Kettering University alumnus gives back to students by supporting the hands-on SAE experiences

When it comes to supporting Kettering University students, Don Ableson ’59 followed his passion for education to help point students toward success.

Big believers in hands-on experience and in the Society of Automotive Engineers (SAE), Ableson and his wife, Muriel, wanted to bring as many STEM learning opportunities to students as possible.

Most recently, the Ablesons committed $10,000 to Kettering’s SAE teams, though they have been long-time supporters of Kettering University and its students. In addition to the time spent rallying behind the Kettering experience and spreading the word wherever they can, they contributed the first donation toward the Kettering University GM Mobility Research center.

“SAE is a networking organization, where young engineers and veteran engineers can make new friends and have access to all kinds of technical knowledge and organizations. Over the years, I’ve tried to stay familiar with Kettering and what they are doing and the thing I always came back to was the Formula SAE teams there. I have no doubt that the teams will put my donation to good use for team activities or building their vehicles. I enjoy helping them and I hope they use my input to further their educational experience,” Ableson said.

Ableson studied Industrial Engineering while at Kettering University (then General Motors Institute). He worked for Fisher Body Works Engineering while in school, and continued with them for several years after graduation.  

“With my Kettering education and co-op experience, I entered the industry full time with confidence,” said Ableson.

Ableson retired from GM after 47 years of service at many Fisher Body and GM plants and in product engineering. His final position was executive director of the Specialty Vehicle Activity unit.

Fresh out of college, Ableson belonged to two professional organizations, SAE and ESD (the Engineering Society of Detroit.) Within a short time, he decided to focus on SAE, and has served the Society in many capacities over the years. In 1999, he became President of SAE International, and also was involved in forming the SAE Foundation, which promotes STEM educational efforts at every grade level and also at the college level.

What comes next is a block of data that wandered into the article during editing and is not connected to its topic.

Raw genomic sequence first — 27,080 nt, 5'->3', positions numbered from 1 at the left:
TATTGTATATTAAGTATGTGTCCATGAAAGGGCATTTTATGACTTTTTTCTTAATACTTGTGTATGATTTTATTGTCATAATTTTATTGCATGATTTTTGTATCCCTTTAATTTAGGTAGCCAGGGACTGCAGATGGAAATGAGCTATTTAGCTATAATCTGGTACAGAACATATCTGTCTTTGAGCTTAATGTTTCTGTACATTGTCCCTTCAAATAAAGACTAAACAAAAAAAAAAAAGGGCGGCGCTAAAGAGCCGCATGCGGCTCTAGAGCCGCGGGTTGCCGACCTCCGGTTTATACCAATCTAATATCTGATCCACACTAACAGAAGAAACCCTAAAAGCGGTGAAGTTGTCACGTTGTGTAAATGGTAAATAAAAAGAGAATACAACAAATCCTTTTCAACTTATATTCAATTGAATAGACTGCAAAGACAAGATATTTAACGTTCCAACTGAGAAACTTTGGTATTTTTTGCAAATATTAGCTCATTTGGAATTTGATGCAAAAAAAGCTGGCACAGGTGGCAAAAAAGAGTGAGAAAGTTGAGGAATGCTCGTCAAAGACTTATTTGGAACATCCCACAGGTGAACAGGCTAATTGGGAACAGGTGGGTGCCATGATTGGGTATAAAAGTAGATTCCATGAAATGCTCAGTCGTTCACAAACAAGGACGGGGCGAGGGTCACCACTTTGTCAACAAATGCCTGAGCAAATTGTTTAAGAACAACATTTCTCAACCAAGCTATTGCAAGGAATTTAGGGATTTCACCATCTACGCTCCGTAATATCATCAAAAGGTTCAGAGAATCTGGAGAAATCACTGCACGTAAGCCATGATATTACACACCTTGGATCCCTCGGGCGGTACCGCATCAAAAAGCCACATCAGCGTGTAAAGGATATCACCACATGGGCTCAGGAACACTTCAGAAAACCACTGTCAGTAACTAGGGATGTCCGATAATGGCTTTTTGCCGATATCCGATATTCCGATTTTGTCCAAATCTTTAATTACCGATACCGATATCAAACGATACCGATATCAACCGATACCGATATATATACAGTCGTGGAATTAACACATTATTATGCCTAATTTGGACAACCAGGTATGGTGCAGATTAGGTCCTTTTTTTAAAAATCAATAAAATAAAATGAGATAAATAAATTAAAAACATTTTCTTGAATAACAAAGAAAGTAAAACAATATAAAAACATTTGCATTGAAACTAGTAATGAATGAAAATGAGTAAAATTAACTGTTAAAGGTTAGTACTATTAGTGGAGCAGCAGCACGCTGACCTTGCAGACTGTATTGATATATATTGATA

“The opportunities that the SAE Foundation provides brings more STEM topics into the classroom, helping students to learn about STEM and get information about job opportunities available to those who concentrate on these areas of their education,” Ableson said. “We have a chance to make more students knowledgeable about STEM.”

Ableson came to Kettering because of the hands-on experience, and that is why he continues to invest in the SAE teams and what they do. By being involved in the SAE teams, students learn so many valuable skills they can use throughout their college years and their careers, he said. “SAE provides both men and women an opportunity to get into the design of a vehicle and go through the planning of it, the building of it, and the actual racing of it. It gives them some real hands-on background and teaches them interpersonal skills as they mingle with many young engineers at Formula SAE or Clean Snowmobile competitions.”

It is with that mindset that the Ablesons were the first donors to Kettering’s Mobility Research Center.

“I just felt that this would be a great thing for Kettering to have. It would offer the students in these SAE clubs a real opportunity to learn by doing,” Ableson said. “Kettering students work hard and they put in a lot of hours. Those involved in SAE teams learn to compete honestly and take on new challenges beyond what they were expecting.”

Throughout his  career and his involvement in SAE, Ableson and his wife always knew they wanted to contribute to a solid education for future generations. And they continue to do that, especially here at Kettering.  

“It’s been a good run for my wife and I. Our decision when I retired was that we would give back.  Staying involved with the SAE Foundation and Kettering was the best way for us to do that. We have committed time and money to helping students in need, and hopefully bringing more and more students into engineering and STEM education. I’ve had many opportunities to travel the world as SAE President and talk with students in many countries. It really gives you hope for this world when you see the passion and enthusiasm of these young people, what they are trying to do, and what challenges they are going to face in their lives.”